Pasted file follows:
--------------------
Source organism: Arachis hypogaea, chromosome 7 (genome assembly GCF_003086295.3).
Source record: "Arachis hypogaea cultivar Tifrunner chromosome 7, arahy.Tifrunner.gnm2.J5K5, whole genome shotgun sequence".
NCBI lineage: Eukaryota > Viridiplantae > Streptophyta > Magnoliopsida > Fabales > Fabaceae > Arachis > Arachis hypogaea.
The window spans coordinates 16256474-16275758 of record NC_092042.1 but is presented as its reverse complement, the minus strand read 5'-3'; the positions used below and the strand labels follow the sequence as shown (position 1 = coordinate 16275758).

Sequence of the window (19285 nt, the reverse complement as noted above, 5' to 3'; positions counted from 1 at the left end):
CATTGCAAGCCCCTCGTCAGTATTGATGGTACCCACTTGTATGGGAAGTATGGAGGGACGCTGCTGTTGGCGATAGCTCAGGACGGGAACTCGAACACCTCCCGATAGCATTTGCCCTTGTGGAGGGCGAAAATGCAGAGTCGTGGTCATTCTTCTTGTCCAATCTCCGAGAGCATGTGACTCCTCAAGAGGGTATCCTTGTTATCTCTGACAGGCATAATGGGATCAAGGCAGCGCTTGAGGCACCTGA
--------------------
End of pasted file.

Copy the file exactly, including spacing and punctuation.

Source organism: Arachis hypogaea, chromosome 7 (genome assembly GCF_003086295.3).
Source record: "Arachis hypogaea cultivar Tifrunner chromosome 7, arahy.Tifrunner.gnm2.J5K5, whole genome shotgun sequence".
NCBI lineage: Eukaryota > Viridiplantae > Streptophyta > Magnoliopsida > Fabales > Fabaceae > Arachis > Arachis hypogaea.
The window spans coordinates 16256474-16275758 of record NC_092042.1 but is presented as its reverse complement, the minus strand read 5'-3'; the positions used below and the strand labels follow the sequence as shown (position 1 = coordinate 16275758).

Sequence of the window (19285 nt, the reverse complement as noted above, 5' to 3'; positions counted from 1 at the left end):
CATTGCAAGCCCCTCGTCAGTATTGATGGTACCCACTTGTATGGGAAGTATGGAGGGACGCTGCTGTTGGCGATAGCTCAGGACGGGAACTCGAACACCTCCCGATAGCATTTGCCCTTGTGGAGGGCGAAAATGCAGAGTCGTGGTCATTCTTCTTGTCCAATCTCCGAGAGCATGTGACTCCTCAAGAGGGTATCCTTGTTATCTCTGACAGGCATAATGGGATCAAGGCAGCGCTTGAGGCACCTGA